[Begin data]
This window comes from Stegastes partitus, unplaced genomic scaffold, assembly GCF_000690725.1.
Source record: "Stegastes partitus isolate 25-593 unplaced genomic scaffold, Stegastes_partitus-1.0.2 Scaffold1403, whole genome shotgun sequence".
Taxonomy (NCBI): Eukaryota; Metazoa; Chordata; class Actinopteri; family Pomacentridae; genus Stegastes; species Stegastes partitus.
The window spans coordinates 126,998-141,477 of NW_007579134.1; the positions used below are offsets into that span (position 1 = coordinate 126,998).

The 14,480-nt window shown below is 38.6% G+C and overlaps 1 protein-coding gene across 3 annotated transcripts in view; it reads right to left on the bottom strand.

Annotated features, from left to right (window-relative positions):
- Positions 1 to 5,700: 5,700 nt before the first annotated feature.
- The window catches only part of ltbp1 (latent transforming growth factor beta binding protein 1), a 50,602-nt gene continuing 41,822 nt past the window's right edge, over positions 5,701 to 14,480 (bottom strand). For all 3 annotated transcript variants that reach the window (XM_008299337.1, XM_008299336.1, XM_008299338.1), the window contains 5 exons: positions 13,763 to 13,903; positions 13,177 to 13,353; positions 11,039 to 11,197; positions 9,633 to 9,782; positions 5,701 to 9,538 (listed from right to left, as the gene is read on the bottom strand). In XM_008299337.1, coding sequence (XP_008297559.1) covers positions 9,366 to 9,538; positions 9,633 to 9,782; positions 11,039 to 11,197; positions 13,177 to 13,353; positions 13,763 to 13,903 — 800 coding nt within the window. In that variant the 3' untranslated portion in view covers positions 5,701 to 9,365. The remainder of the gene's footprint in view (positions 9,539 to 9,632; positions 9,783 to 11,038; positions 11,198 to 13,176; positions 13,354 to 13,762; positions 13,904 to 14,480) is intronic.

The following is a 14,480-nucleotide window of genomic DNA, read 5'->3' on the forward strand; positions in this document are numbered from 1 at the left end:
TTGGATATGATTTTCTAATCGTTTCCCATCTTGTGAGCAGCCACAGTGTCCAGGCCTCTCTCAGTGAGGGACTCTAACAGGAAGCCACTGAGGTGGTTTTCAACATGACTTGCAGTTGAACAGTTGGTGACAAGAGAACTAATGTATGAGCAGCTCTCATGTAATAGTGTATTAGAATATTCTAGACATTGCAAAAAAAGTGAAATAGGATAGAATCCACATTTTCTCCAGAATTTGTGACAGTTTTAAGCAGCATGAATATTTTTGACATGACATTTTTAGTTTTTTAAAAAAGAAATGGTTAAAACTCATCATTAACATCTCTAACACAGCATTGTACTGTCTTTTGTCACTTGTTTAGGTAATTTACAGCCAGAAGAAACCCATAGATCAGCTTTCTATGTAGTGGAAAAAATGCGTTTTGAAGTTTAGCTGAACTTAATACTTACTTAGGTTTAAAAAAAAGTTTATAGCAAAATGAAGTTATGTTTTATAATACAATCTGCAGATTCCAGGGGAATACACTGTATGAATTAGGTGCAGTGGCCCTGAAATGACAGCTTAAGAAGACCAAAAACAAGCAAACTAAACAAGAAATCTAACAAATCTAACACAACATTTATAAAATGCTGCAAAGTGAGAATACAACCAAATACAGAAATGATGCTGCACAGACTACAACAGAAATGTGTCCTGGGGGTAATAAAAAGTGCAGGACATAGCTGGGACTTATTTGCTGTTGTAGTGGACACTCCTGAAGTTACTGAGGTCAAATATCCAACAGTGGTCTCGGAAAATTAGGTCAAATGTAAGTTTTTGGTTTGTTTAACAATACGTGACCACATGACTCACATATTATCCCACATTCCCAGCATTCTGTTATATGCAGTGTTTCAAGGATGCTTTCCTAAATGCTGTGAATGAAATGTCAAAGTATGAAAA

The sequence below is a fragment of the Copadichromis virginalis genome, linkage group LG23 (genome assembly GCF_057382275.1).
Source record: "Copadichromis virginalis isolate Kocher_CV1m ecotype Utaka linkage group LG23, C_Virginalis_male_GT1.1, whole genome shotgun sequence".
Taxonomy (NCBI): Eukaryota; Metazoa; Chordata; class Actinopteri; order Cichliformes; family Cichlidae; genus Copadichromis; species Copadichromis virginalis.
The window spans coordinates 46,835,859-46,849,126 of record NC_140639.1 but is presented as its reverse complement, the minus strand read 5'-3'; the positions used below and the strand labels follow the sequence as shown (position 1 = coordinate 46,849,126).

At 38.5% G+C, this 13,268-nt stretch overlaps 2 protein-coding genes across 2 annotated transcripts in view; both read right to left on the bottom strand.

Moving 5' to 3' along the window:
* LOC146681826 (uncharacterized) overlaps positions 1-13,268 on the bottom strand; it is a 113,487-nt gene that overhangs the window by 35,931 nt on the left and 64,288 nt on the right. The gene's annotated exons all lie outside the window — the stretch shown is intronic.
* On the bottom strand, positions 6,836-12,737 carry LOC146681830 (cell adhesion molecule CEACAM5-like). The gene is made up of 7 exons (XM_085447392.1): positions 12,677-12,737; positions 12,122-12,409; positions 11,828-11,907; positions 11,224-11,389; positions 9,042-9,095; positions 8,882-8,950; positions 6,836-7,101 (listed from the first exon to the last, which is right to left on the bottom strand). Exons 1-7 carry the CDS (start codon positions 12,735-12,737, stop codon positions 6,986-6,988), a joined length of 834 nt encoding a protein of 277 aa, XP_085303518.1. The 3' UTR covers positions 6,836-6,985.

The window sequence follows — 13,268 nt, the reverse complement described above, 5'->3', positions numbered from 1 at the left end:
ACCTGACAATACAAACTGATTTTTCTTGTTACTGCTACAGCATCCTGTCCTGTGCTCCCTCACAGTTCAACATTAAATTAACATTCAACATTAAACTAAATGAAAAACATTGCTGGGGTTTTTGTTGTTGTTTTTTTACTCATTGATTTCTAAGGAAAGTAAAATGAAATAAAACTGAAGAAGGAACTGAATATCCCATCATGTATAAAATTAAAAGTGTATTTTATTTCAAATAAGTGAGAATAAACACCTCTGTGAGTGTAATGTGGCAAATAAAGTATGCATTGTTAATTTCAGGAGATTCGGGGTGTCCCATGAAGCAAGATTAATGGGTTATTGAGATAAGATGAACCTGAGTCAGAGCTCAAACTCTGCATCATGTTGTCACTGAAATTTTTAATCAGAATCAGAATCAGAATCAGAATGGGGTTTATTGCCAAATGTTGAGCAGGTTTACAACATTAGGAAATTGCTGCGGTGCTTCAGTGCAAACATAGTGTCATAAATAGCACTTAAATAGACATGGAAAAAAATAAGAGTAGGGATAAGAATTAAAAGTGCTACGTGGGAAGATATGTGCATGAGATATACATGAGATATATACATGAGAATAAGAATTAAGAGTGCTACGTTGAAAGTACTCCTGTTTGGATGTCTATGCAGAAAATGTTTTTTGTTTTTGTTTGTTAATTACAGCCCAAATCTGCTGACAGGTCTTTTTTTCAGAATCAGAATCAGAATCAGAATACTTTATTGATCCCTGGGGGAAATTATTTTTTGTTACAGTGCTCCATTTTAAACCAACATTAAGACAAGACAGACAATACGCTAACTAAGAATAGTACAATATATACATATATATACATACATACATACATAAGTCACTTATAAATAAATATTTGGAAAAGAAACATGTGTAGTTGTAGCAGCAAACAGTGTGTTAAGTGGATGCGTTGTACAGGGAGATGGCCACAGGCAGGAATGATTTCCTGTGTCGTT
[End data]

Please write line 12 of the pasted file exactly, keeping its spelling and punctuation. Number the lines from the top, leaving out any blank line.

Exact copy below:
Source record: "Copadichromis virginalis isolate Kocher_CV1m ecotype Utaka linkage group LG23, C_Virginalis_male_GT1.1, whole genome shotgun sequence".